When Kerenza, a distant planet basically set up for an illegal mining operation is attacked, refugees of the attack are shuttled onto three ships – Alexander, Hypatia, and Copernicus. Kady and Ezra, recent (very recent) exes, survive the attack and end up on the Hypatia and Alexander respectively. With the Lincoln (the attack ship) still on their tales, the three ships attempt to limp their way to safety. However, it soon becomes apparent that the crews have more than the Lincoln to worry about. The AI seems to be going rouge and Copernicus is experiencing an outbreak that they don’t understand.

Ezra has been conscripted (like many refugees) as a pilot and Kady fills her time by hacking into the ships’ systems, looking for information and finding ways to covertly speak to Ezra (once she’s done giving him the silent treatment). The deeper they get, the more twisted and terrifying things become and it’s uncertain whether anyone will make it to safety alive.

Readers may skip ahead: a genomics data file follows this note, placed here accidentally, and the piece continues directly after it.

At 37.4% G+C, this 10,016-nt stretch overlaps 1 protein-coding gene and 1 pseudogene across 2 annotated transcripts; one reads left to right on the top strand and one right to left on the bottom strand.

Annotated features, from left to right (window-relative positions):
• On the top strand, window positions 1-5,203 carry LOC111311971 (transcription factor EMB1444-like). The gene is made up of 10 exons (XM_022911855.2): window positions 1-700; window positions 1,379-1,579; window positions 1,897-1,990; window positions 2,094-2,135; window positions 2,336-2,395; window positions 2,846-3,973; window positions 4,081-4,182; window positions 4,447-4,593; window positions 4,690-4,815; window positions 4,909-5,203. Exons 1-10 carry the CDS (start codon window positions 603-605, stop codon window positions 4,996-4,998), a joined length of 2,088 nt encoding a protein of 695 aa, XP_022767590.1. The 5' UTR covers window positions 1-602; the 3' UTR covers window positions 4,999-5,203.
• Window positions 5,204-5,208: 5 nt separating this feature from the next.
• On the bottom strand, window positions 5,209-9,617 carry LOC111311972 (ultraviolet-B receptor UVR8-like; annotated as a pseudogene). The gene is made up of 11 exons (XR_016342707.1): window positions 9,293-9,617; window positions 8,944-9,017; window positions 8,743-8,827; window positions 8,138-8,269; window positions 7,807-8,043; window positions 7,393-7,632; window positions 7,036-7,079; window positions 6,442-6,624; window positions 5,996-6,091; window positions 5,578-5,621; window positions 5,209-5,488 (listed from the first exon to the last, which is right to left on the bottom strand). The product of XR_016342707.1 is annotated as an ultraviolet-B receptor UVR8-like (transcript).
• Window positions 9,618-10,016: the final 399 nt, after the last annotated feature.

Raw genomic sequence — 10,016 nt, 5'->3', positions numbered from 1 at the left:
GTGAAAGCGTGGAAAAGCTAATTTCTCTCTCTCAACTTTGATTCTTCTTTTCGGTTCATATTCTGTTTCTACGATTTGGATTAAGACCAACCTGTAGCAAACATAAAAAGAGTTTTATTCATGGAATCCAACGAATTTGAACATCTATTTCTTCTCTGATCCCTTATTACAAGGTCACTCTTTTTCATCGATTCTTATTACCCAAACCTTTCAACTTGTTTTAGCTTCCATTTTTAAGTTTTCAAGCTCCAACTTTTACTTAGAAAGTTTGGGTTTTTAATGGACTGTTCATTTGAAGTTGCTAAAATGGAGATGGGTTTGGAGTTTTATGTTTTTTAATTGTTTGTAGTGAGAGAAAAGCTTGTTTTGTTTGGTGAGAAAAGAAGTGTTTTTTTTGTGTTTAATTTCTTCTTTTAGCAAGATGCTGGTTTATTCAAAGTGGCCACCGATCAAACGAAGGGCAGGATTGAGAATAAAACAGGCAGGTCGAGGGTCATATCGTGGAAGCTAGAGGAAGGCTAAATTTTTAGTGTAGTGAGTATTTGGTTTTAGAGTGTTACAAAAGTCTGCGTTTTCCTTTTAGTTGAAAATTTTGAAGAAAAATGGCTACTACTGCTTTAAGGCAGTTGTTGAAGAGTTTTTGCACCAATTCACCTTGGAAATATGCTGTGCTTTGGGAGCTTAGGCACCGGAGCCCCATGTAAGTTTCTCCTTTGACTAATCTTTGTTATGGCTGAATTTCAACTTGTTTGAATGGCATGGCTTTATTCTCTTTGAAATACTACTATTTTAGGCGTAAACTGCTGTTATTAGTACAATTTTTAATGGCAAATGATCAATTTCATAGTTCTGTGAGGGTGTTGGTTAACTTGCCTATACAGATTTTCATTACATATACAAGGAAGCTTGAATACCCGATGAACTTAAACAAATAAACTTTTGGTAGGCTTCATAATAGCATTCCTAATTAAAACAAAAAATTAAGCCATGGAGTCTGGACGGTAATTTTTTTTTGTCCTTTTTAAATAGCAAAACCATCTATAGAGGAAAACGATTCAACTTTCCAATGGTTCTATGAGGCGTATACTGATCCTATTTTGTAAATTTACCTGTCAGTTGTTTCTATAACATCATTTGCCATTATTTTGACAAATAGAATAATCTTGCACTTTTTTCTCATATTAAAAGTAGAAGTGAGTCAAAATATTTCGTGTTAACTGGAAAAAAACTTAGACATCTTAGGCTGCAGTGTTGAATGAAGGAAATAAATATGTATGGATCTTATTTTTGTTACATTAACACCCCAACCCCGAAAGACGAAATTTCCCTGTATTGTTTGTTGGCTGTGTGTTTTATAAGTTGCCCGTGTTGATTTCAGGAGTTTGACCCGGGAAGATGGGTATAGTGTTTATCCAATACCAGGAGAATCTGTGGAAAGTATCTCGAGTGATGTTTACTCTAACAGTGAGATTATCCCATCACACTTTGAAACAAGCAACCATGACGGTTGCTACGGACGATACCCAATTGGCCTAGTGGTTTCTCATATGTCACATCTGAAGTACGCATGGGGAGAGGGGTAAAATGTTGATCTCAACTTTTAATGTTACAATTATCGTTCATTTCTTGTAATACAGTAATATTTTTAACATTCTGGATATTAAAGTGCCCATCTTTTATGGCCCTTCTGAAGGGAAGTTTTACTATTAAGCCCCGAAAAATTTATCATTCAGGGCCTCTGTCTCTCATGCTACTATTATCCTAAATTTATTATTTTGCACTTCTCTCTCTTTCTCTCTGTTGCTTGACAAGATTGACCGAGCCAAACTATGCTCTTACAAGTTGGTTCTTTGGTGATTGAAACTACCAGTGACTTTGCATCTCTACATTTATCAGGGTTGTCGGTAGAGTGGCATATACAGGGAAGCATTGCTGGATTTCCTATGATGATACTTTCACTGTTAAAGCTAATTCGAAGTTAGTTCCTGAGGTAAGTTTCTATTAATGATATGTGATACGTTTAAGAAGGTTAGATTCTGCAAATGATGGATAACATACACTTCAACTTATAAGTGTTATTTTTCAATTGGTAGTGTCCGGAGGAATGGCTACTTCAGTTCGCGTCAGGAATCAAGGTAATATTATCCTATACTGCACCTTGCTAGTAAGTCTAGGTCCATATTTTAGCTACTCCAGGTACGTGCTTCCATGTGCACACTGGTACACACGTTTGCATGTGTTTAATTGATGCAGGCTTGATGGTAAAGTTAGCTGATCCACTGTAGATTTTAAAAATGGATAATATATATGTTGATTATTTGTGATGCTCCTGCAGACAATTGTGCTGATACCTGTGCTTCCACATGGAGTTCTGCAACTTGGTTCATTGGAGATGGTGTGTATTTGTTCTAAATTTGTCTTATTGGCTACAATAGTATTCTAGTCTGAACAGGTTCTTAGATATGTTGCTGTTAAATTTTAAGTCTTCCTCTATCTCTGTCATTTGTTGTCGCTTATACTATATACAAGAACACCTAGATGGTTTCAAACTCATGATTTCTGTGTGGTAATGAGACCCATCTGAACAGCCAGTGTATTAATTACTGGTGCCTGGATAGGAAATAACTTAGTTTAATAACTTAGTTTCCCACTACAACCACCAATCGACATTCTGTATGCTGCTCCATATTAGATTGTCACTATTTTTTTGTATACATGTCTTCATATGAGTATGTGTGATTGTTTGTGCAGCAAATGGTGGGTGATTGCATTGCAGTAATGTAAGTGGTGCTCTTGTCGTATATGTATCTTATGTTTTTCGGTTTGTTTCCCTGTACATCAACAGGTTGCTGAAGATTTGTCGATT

A novel told through chats, interviews, and official files and transcripts, Illuminae uses the physical pages of the book as part of the story, playing with formatting, images, and using the the shape of the text to make art and read like poetry. It does start off a bit slow. I almost gave up before the half way point. I think some of it has to do with formatting, it takes awhile to connect to any of the characters and that makes the build up drag. Once the action started though I found it hard to put down and will definitely be picking up book 2, Gemina (and if you’ve already read books 1 and 2, book 3, Obsidio is now available).

*Illuminae is a 2019 Lincoln Award Nominee